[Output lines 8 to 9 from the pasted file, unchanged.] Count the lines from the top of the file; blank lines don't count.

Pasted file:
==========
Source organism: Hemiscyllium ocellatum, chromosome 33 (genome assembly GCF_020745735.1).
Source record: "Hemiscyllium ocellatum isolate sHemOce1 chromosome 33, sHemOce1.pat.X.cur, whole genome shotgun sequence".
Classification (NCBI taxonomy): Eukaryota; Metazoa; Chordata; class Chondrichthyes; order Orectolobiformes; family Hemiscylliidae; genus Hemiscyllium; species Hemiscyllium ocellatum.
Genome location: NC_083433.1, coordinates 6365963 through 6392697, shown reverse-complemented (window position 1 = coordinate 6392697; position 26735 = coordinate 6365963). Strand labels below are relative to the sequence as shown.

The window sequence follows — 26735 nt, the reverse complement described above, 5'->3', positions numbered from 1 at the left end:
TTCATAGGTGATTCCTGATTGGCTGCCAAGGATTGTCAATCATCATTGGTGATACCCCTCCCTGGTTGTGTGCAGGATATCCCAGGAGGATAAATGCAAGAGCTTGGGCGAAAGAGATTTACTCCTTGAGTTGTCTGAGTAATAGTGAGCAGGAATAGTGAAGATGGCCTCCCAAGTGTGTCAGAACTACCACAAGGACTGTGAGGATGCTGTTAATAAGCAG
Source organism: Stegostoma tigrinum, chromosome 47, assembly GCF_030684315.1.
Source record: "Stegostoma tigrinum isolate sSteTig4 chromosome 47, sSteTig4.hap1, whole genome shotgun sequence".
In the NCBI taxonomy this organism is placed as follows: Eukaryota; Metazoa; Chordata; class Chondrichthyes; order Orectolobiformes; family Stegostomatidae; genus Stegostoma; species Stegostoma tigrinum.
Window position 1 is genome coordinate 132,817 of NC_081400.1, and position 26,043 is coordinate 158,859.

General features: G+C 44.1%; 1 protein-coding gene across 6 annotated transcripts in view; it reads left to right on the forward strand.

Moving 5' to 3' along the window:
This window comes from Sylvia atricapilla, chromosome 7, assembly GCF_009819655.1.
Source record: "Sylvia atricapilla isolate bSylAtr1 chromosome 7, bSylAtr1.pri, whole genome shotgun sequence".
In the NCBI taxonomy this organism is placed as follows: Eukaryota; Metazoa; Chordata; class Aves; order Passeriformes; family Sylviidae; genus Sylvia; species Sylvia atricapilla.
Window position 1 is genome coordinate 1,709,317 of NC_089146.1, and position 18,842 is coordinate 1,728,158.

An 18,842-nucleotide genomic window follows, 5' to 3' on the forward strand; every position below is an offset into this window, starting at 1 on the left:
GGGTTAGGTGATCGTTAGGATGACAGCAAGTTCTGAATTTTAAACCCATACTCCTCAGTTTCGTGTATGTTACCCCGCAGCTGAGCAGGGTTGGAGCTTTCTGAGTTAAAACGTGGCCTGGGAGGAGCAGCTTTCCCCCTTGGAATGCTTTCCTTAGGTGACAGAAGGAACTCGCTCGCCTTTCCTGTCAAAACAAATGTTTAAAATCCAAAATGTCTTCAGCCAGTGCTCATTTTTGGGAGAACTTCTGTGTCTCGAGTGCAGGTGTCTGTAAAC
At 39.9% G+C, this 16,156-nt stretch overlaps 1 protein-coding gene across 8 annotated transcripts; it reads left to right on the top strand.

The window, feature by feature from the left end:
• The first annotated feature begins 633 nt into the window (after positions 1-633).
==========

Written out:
Source record: "Stegostoma tigrinum isolate sSteTig4 chromosome 47, sSteTig4.hap1, whole genome shotgun sequence".
In the NCBI taxonomy this organism is placed as follows: Eukaryota; Metazoa; Chordata; class Chondrichthyes; order Orectolobiformes; family Stegostomatidae; genus Stegostoma; species Stegostoma tigrinum.